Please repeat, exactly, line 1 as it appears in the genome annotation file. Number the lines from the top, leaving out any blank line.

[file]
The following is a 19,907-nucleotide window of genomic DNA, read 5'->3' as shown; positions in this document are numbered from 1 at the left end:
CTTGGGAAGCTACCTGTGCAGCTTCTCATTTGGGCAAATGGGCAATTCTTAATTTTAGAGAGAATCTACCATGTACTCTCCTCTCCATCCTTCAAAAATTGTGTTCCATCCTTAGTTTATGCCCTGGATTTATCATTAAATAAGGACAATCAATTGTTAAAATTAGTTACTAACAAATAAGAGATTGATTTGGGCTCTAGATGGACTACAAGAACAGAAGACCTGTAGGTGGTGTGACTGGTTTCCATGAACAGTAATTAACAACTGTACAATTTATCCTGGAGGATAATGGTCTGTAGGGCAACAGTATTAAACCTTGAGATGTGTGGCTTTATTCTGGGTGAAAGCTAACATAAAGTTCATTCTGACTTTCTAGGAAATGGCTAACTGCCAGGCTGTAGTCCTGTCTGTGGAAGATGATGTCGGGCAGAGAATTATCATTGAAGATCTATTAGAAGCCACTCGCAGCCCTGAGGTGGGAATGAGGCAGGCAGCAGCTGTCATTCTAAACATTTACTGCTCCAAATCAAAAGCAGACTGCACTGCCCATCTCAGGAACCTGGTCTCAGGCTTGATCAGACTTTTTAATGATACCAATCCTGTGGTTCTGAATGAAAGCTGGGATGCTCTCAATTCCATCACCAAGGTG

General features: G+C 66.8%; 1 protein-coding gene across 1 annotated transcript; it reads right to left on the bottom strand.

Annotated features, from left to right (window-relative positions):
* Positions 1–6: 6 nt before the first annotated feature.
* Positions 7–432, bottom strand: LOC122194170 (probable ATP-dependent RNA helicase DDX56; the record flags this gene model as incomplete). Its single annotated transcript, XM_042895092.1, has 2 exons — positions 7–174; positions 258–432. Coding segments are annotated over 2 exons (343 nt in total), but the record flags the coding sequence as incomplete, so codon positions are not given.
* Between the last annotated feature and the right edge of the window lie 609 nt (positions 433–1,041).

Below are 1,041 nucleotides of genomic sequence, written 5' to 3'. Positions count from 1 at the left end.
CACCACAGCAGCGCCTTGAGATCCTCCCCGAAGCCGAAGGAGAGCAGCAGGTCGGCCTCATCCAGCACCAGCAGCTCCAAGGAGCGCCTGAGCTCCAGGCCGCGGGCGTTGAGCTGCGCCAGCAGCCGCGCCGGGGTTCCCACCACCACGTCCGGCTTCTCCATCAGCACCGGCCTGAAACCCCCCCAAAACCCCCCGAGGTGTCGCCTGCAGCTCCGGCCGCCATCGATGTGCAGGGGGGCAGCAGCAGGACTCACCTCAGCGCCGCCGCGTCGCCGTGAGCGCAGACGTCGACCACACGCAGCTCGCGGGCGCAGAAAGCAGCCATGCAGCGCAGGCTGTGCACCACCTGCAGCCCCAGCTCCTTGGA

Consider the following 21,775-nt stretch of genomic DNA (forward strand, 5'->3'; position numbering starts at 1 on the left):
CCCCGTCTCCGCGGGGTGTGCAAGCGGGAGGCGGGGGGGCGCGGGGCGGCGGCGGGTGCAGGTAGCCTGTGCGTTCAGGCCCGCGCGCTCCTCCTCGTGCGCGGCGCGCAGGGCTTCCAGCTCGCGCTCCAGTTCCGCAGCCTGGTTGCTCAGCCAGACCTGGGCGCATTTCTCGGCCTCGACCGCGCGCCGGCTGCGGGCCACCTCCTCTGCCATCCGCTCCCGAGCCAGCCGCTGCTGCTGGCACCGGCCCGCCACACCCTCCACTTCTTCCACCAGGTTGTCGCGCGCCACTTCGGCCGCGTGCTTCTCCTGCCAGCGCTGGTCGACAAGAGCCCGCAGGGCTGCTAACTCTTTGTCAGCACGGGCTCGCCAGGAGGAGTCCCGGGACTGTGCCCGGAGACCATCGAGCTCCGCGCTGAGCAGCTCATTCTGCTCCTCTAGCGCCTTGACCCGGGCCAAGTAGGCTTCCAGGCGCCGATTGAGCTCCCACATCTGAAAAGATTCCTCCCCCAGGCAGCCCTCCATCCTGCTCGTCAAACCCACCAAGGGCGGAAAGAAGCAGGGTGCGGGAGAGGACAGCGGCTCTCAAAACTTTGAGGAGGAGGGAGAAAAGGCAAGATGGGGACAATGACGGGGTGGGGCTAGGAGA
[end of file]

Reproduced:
The following is a 19,907-nucleotide window of genomic DNA, read 5'->3' as shown; positions in this document are numbered from 1 at the left end: